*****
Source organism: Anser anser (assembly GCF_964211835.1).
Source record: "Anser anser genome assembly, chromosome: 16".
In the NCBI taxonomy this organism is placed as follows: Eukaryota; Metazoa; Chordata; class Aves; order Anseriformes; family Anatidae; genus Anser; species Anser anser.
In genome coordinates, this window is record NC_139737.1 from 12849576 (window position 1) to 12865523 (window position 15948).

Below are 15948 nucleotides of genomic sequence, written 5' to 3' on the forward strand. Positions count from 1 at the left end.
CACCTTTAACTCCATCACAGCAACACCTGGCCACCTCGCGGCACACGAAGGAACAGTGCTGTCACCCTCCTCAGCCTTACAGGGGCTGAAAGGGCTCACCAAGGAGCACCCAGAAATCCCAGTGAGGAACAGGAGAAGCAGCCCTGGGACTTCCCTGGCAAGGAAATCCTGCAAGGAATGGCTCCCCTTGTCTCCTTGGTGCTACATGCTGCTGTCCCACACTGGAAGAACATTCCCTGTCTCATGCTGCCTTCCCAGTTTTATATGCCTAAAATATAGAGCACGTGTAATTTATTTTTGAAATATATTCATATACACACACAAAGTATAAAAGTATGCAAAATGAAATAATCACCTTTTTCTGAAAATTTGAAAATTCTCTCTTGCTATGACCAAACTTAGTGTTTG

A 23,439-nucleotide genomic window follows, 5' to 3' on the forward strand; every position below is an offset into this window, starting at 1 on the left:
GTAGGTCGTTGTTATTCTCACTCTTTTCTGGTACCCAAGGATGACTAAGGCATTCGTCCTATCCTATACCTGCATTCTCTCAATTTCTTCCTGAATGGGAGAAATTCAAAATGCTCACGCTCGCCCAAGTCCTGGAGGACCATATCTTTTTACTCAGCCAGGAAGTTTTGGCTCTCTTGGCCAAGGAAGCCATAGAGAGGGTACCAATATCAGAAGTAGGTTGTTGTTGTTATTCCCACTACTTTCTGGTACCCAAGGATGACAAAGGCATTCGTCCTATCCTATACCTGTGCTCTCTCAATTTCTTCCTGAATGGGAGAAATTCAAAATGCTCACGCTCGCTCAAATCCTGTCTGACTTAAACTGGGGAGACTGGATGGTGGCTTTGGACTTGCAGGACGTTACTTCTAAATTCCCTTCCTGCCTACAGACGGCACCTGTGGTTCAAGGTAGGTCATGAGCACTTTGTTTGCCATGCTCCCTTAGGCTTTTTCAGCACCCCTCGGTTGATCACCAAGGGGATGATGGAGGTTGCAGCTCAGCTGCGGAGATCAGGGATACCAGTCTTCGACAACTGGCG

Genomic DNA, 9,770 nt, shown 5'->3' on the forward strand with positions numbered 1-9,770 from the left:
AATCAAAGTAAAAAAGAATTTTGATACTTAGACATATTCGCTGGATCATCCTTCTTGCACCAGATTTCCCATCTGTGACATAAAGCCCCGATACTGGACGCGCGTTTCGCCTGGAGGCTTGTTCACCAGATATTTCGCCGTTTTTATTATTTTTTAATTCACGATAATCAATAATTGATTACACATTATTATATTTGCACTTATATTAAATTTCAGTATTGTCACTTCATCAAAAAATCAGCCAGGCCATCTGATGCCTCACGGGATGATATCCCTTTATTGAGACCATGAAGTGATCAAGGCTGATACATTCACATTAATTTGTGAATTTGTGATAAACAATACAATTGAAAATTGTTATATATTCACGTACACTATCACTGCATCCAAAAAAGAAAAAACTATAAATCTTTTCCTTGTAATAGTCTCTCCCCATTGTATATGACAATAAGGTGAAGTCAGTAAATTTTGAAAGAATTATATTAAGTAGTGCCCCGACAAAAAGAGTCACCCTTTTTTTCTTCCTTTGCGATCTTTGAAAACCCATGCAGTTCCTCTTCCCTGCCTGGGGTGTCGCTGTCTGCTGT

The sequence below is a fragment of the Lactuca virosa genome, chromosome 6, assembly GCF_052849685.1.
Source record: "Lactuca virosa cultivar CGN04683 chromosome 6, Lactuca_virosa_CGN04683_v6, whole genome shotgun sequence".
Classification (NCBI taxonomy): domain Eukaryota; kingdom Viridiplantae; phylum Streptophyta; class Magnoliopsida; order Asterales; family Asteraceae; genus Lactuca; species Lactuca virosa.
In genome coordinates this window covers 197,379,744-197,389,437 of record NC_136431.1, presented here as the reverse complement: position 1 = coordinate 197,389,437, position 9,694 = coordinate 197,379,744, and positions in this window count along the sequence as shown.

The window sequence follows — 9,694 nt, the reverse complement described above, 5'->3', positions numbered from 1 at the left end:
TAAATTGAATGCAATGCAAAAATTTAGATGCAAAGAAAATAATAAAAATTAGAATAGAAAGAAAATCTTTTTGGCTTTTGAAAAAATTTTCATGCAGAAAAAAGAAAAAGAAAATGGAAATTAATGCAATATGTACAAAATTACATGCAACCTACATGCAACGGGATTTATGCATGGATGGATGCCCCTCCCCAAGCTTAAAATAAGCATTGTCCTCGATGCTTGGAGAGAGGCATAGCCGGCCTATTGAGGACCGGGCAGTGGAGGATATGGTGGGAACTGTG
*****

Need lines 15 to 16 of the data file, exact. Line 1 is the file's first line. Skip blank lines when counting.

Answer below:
The window sequence follows — 9,694 nt, the reverse complement described above, 5'->3', positions numbered from 1 at the left end:
TAAATTGAATGCAATGCAAAAATTTAGATGCAAAGAAAATAATAAAAATTAGAATAGAAAGAAAATCTTTTTGGCTTTTGAAAAAATTTTCATGCAGAAAAAAGAAAAAGAAAATGGAAATTAATGCAATATGTACAAAATTACATGCAACCTACATGCAACGGGATTTATGCATGGATGGATGCCCCTCCCCAAGCTTAAAATAAGCATTGTCCTCGATGCTTGGAGAGAGGCATAGCCGGCCTATTGAGGACCGGGCAGTGGAGGATATGGTGGGAACTGTG